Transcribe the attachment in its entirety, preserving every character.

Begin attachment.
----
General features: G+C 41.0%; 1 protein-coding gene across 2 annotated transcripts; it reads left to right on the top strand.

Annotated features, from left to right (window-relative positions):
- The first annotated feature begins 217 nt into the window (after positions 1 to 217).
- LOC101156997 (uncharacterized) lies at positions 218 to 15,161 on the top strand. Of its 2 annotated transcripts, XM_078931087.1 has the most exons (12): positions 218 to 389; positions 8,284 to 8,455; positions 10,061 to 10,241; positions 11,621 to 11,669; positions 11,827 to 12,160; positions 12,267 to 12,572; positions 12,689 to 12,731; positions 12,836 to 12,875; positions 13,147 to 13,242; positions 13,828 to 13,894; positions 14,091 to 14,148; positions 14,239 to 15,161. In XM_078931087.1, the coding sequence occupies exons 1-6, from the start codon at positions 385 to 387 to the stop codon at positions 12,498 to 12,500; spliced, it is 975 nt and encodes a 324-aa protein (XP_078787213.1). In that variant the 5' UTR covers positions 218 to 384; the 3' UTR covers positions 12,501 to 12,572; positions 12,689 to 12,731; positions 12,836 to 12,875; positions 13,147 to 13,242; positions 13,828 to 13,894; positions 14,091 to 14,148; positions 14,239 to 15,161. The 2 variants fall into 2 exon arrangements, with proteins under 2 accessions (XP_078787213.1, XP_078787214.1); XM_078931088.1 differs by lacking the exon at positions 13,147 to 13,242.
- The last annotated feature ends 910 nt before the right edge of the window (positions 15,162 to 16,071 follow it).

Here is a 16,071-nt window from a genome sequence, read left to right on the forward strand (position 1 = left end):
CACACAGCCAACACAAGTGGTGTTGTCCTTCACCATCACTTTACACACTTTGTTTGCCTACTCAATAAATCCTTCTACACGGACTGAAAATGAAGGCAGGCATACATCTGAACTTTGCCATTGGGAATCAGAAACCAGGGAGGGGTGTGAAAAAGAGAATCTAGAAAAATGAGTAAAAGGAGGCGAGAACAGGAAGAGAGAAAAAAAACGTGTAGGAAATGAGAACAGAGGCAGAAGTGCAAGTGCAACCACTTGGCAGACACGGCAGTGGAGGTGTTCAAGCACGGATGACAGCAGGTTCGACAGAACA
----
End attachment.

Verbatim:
General features: G+C 41.0%; 1 protein-coding gene across 2 annotated transcripts; it reads left to right on the top strand.

Annotated features, from left to right (window-relative positions):
- The first annotated feature begins 217 nt into the window (after positions 1 to 217).
- LOC101156997 (uncharacterized) lies at positions 218 to 15,161 on the top strand. Of its 2 annotated transcripts, XM_078931087.1 has the most exons (12): positions 218 to 389; positions 8,284 to 8,455; positions 10,061 to 10,241; positions 11,621 to 11,669; positions 11,827 to 12,160; positions 12,267 to 12,572; positions 12,689 to 12,731; positions 12,836 to 12,875; positions 13,147 to 13,242; positions 13,828 to 13,894; positions 14,091 to 14,148; positions 14,239 to 15,161. In XM_078931087.1, the coding sequence occupies exons 1-6, from the start codon at positions 385 to 387 to the stop codon at positions 12,498 to 12,500; spliced, it is 975 nt and encodes a 324-aa protein (XP_078787213.1). In that variant the 5' UTR covers positions 218 to 384; the 3' UTR covers positions 12,501 to 12,572; positions 12,689 to 12,731; positions 12,836 to 12,875; positions 13,147 to 13,242; positions 13,828 to 13,894; positions 14,091 to 14,148; positions 14,239 to 15,161. The 2 variants fall into 2 exon arrangements, with proteins under 2 accessions (XP_078787213.1, XP_078787214.1); XM_078931088.1 differs by lacking the exon at positions 13,147 to 13,242.
- The last annotated feature ends 910 nt before the right edge of the window (positions 15,162 to 16,071 follow it).

Here is a 16,071-nt window from a genome sequence, read left to right on the forward strand (position 1 = left end):
CACACAGCCAACACAAGTGGTGTTGTCCTTCACCATCACTTTACACACTTTGTTTGCCTACTCAATAAATCCTTCTACACGGACTGAAAATGAAGGCAGGCATACATCTGAACTTTGCCATTGGGAATCAGAAACCAGGGAGGGGTGTGAAAAAGAGAATCTAGAAAAATGAGTAAAAGGAGGCGAGAACAGGAAGAGAGAAAAAAAACGTGTAGGAAATGAGAACAGAGGCAGAAGTGCAAGTGCAACCACTTGGCAGACACGGCAGTGGAGGTGTTCAAGCACGGATGACAGCAGGTTCGACAGAACA